May 17, 2012
A draft report released by the Queensland Water Commission (QWC) today supports industry analysis of the effect of coal seam gas production on Queensland’s groundwater resources and the volume of water that will be produced.
The Draft Underground Water Impact Report on the Surat Cumulative Management Area, which provides the results of independent and peer reviewed modelling, shows previously reported figures on CSG-related water drawdown now need to be revised down.
APPEA, the peak body representing Australia’s oil and gas industry, said the report is consistent with previous water modelling data provided by industry through comprehensive environmental impact statements.
It finds that 97.5 per cent of the 21,000 bores in the Surat Basin will not see any impact arising from coal seam gas activity that could pose a risk to groundwater supply from a bore.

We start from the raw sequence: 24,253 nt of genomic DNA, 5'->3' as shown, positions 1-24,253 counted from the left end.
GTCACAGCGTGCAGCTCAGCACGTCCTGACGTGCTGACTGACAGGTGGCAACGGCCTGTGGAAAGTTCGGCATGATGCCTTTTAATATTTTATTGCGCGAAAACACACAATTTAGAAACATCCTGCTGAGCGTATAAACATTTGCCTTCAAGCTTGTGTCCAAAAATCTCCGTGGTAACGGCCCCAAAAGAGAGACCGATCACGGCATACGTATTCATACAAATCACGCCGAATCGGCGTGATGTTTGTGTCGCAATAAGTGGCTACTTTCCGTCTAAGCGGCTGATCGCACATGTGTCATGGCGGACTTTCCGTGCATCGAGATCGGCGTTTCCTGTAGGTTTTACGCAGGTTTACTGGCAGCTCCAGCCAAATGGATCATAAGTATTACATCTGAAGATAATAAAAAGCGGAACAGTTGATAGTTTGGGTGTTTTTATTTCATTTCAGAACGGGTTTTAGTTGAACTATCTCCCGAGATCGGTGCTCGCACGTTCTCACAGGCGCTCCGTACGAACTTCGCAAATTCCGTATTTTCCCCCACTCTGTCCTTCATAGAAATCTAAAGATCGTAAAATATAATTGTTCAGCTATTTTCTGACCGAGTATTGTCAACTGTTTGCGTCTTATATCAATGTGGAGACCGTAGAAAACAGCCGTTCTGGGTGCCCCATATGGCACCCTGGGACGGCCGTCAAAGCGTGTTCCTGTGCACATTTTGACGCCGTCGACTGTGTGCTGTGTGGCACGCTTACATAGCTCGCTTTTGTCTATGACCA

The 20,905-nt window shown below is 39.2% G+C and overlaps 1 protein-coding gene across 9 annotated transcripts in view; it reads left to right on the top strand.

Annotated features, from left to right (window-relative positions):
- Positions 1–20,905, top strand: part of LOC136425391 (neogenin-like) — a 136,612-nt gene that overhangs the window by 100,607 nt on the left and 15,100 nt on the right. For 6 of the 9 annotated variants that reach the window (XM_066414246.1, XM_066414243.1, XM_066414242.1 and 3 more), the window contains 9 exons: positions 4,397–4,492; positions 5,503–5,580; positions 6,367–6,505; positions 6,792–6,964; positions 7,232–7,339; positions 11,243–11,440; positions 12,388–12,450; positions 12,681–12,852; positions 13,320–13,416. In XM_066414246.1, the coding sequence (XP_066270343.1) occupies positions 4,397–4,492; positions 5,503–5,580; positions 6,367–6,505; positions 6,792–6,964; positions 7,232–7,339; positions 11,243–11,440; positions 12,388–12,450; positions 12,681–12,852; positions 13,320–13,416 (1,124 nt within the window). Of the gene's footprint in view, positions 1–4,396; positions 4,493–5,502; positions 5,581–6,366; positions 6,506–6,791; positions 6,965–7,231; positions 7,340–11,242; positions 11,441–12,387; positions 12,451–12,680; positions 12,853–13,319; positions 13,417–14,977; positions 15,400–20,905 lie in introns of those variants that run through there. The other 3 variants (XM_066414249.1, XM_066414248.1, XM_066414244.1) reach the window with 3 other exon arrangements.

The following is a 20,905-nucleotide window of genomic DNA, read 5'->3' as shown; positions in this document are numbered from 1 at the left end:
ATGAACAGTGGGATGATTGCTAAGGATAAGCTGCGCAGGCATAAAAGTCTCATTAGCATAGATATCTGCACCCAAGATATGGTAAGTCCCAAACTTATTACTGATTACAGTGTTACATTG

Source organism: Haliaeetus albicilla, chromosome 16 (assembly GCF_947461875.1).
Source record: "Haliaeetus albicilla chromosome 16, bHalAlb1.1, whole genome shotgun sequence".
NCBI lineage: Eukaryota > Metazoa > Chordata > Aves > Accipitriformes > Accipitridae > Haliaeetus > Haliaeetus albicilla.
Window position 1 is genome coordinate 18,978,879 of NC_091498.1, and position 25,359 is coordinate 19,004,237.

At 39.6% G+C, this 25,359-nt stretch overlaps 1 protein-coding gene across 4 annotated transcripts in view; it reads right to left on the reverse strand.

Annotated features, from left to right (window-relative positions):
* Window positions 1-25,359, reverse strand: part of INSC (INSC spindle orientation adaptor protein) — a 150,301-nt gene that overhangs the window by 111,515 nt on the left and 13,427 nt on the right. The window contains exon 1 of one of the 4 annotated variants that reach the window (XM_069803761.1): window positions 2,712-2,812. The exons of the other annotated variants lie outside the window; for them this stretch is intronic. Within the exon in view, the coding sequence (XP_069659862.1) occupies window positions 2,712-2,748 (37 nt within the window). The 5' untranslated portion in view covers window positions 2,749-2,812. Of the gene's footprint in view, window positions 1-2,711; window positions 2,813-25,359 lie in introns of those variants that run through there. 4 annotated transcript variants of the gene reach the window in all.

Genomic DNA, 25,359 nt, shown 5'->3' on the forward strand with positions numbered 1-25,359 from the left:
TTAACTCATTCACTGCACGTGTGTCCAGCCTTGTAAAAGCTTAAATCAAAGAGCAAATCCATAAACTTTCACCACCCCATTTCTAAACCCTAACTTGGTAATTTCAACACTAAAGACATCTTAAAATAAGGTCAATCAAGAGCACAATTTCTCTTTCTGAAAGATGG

Rick Wilkinson, Chief Operating Officer – Eastern Region, said: “Five hundred and twenty eight bores out of 21,000 bores in the study area are forecast to see falls in water levels over and above the seasonal or climatic water level fluctuations and those caused by non-CSG activities.
“Nevertheless industry will be proactive in contacting each and every owner of a potentially affected bore to discuss make good arrangements over water supply if required.
“This could include such actions as making bores deeper and building new bores.
“The report conservatively makes no allowance for water recycling by reinjection, nor does it account for the offset effect of the industry making clean water available to reduce existing groundwater extractions.
“For example, companies are treating water for use in towns such as Roma and Chinchilla as well as providing water for irrigation and stock purposes.”
Mr Wilkinson said industry will also be heavily involved in establishing the extensive monitoring program required by the QWC, which will see some 70 additional monitoring bores drilled.
These bores are in addition to another 626 monitoring bores already established in Queensland, adding to the state’s extensive and comprehensive water data base. Download PDF